Micro Targeting Using Paid and Owned Media

Vishal Agrahari, Media Head, BC Web Wise

Vishal Agrahari, Media Head

A much more specific form of market segmentation is possible today, as opposed to the generic profiling of consumers that erstwhile marketers used to conduct. This provides impetus to micro targeting- personalized marketing tactics relevant for a small, well-defined group, in contrast to large-scale campaigns for broad segments.

The need for narrower segmenting, and coming up with well defined groups in order to streamline your marketing efforts, has made micro targeting gain increasing prominence.

The Crux of Micro targeting

With its original roots in the political arena of tracking, segmenting and subsequently influencing individual voting behaviors in major election campaigns, micro targeting has come a long way.

The crux of micro targeting lies in the fundamental concept that the more precise you are in tracking the needs, wants and attitudes of your potential customers, the wider are your chances of reaching out to them exactly when and how they want you to. In line with this requirement, the recent years have witnessed a rise in the micro targeting options provided by social media giants like Facebook, Twitter and LinkedIn, that include Reach Blocks, Page Post Links, Promoted Posts, Geo targeting, Sponsored Updates and so on.

For instance, if you are an e-commerce store selling anti-ageing products for women above the age of 40 years, creating a micro targeted Facebook ad would be a powerful way of reaching out to your target audience. Apart from specifying the location ( a cluster of cities, 10-50 miles in the vicinity of each other can be chosen for one ad), age (40 and above), gender (female), general interests (Health and Well Being) and precise interests (Beauty Products/Cosmetics/Beauty Tips/Anti Ageing), you also have advanced targeting (http://www.practicalecommerce.com/articles/4127-How-to-Target-Facebook-Ads-to-your-Audience ) options like custom audiences and lookalike audiences.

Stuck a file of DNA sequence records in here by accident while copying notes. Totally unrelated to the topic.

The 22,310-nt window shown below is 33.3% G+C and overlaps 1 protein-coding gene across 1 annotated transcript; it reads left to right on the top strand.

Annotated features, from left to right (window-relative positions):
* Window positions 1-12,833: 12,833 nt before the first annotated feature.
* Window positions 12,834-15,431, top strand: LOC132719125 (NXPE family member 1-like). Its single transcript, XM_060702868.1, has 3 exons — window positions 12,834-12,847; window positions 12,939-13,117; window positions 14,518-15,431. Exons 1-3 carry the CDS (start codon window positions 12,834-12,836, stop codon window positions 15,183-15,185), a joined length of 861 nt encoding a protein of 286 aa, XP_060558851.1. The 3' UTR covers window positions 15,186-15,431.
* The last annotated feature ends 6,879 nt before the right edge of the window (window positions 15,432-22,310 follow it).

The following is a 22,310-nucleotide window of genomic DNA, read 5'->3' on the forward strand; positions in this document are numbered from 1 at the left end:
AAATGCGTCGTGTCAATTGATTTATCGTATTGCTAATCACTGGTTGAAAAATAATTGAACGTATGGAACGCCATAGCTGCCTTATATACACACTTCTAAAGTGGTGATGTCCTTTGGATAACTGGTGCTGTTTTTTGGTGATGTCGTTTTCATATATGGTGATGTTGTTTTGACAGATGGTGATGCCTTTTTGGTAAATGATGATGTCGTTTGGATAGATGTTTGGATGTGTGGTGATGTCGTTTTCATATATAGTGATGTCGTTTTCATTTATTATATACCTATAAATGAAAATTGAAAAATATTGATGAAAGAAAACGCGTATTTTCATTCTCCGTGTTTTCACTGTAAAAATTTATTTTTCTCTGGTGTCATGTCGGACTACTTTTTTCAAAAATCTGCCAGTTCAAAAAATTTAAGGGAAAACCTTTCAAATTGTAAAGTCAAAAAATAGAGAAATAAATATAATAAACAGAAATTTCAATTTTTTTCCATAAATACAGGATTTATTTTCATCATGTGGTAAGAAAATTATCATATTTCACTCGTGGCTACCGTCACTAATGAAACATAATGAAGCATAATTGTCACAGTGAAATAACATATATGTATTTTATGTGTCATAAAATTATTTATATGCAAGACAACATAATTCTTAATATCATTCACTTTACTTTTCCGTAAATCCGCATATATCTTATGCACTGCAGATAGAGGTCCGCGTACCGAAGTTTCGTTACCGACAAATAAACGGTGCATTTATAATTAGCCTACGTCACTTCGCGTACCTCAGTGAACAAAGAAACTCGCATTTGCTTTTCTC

In 2013, Twitter introduced TV Targeting which is yet another powerful way of targeting specific groups, by channelizing real time content and ads to target the increasing number of consumers who watch TV on their smartphones or tabs. Aptly categorized into TV Ad Targeting and TV Conversation Targeting, a number of brands like Adidas, Jaguar and Holiday Inn reaping its benefits. (https://business.twitter.com/tv-targeting )

Owned Media: Micro Targeting for Long-Term Relationships

There is often a very thin line that demarcates micro targeting and intrusive marketing, and this can be understood better by clearly defining your short-term and long-term marketing objectives, validating your data, and paying genuine attention towards what your customers really want. The basic principle is to understand when and where the potential customer is actually looking for information, and reaching out to them only then.

Marketers tend to cross the line and become intrusive when they try to force their offerings upon customers when they are not looking for it. So no matter how alluring an offer on a random, unwarranted pop-up ad might be, it will in all probability be found to be intrusive (and annoying) by a potential customer. On the other hand, putting your best foot forward where the end-user is actually looking for a good offer, is the way to go in micro targeting. For instance, the behaviorally targeted ads of Amazon and EBay, based upon the search history and browsing patterns of users have enabled thousands of e-commerce stores to reach out to the right consumers, at the right time and right place.

As far as cost effectiveness, control, versatility and establishing a long-term rapport with a nice audience is concerned, your owned media channels will always provide you with an upper hand. In fact, the right use of owned media micro targeting techniques can work wonders for your marketing campaign. And with all the clutter that customers finds around themselves today, it is equally important to create high-impact, engaging and personalized content to stand out in the sea of mediocrity.

Stepping out of the realm of social media, even online communities offer vast potential for micro-targeting. The Geo-Educator Community formed by National Geographic has been pivotal in increasing the brand’s engagement levels with the teaching community across the world. Even the simplest of features in your owned media channels can be harnessed for targeting specific groups. For example, you can customize your Facebook pages with different custom banners or cover photos for different groups, rather than having a standardized banner for all. So if you are selling a product for pre-teens and teens, and you want to drive a message across to parents as well, your customized banners will enable you to micro target these groups separately, and in the most effective manner.

Paid Media Micro Targeting: Broadening Your Horizons